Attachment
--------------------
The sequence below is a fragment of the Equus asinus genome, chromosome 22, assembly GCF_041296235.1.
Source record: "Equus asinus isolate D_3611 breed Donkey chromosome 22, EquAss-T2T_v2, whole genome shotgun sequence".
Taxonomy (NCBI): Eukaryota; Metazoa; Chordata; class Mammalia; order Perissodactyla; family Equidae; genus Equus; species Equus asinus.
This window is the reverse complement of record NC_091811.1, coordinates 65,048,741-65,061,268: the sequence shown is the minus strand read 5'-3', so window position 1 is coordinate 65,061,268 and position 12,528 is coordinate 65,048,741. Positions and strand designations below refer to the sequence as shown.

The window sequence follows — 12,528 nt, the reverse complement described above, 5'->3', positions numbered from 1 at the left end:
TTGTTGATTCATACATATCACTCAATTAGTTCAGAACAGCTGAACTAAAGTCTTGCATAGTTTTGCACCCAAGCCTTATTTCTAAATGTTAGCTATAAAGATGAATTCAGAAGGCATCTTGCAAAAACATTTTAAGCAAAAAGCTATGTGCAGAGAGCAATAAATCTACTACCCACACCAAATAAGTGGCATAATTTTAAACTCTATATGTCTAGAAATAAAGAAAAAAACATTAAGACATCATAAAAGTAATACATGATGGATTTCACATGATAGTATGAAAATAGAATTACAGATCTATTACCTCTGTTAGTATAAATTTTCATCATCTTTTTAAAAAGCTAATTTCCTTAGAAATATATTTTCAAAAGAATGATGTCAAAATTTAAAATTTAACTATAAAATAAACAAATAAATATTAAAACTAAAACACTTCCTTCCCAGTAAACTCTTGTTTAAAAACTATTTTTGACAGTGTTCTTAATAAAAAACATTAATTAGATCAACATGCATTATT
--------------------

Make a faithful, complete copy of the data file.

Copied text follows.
The sequence below is a fragment of the Equus asinus genome, chromosome 22, assembly GCF_041296235.1.
Source record: "Equus asinus isolate D_3611 breed Donkey chromosome 22, EquAss-T2T_v2, whole genome shotgun sequence".
Taxonomy (NCBI): Eukaryota; Metazoa; Chordata; class Mammalia; order Perissodactyla; family Equidae; genus Equus; species Equus asinus.
This window is the reverse complement of record NC_091811.1, coordinates 65,048,741-65,061,268: the sequence shown is the minus strand read 5'-3', so window position 1 is coordinate 65,061,268 and position 12,528 is coordinate 65,048,741. Positions and strand designations below refer to the sequence as shown.

The window sequence follows — 12,528 nt, the reverse complement described above, 5'->3', positions numbered from 1 at the left end:
TTGTTGATTCATACATATCACTCAATTAGTTCAGAACAGCTGAACTAAAGTCTTGCATAGTTTTGCACCCAAGCCTTATTTCTAAATGTTAGCTATAAAGATGAATTCAGAAGGCATCTTGCAAAAACATTTTAAGCAAAAAGCTATGTGCAGAGAGCAATAAATCTACTACCCACACCAAATAAGTGGCATAATTTTAAACTCTATATGTCTAGAAATAAAGAAAAAAACATTAAGACATCATAAAAGTAATACATGATGGATTTCACATGATAGTATGAAAATAGAATTACAGATCTATTACCTCTGTTAGTATAAATTTTCATCATCTTTTTAAAAAGCTAATTTCCTTAGAAATATATTTTCAAAAGAATGATGTCAAAATTTAAAATTTAACTATAAAATAAACAAATAAATATTAAAACTAAAACACTTCCTTCCCAGTAAACTCTTGTTTAAAAACTATTTTTGACAGTGTTCTTAATAAAAAACATTAATTAGATCAACATGCATTATT